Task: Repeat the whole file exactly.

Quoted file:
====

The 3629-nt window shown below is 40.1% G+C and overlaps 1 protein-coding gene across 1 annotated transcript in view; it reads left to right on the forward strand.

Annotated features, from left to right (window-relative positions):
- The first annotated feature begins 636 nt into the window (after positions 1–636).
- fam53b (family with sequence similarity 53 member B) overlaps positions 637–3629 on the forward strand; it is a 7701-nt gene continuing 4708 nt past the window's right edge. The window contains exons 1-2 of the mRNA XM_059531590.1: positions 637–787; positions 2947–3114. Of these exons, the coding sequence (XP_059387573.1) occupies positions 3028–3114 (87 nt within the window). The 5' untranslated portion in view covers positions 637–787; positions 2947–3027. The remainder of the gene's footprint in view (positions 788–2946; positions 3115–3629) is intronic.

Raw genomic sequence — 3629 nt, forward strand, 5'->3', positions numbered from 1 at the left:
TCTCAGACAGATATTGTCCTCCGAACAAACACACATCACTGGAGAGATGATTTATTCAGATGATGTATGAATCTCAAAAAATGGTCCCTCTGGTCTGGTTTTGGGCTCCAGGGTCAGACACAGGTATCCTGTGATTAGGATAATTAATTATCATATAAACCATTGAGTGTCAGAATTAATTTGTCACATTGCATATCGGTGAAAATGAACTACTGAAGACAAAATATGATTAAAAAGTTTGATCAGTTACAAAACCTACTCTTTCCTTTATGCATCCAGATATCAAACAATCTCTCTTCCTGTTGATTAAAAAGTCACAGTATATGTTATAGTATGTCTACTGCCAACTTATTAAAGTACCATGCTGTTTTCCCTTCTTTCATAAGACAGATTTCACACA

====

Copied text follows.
The 3629-nt window shown below is 40.1% G+C and overlaps 1 protein-coding gene across 1 annotated transcript in view; it reads left to right on the forward strand.

Annotated features, from left to right (window-relative positions):
- The first annotated feature begins 636 nt into the window (after positions 1–636).
- fam53b (family with sequence similarity 53 member B) overlaps positions 637–3629 on the forward strand; it is a 7701-nt gene continuing 4708 nt past the window's right edge. The window contains exons 1-2 of the mRNA XM_059531590.1: positions 637–787; positions 2947–3114. Of these exons, the coding sequence (XP_059387573.1) occupies positions 3028–3114 (87 nt within the window). The 5' untranslated portion in view covers positions 637–787; positions 2947–3027. The remainder of the gene's footprint in view (positions 788–2946; positions 3115–3629) is intronic.

Raw genomic sequence — 3629 nt, forward strand, 5'->3', positions numbered from 1 at the left:
TCTCAGACAGATATTGTCCTCCGAACAAACACACATCACTGGAGAGATGATTTATTCAGATGATGTATGAATCTCAAAAAATGGTCCCTCTGGTCTGGTTTTGGGCTCCAGGGTCAGACACAGGTATCCTGTGATTAGGATAATTAATTATCATATAAACCATTGAGTGTCAGAATTAATTTGTCACATTGCATATCGGTGAAAATGAACTACTGAAGACAAAATATGATTAAAAAGTTTGATCAGTTACAAAACCTACTCTTTCCTTTATGCATCCAGATATCAAACAATCTCTCTTCCTGTTGATTAAAAAGTCACAGTATATGTTATAGTATGTCTACTGCCAACTTATTAAAGTACCATGCTGTTTTCCCTTCTTTCATAAGACAGATTTCACACA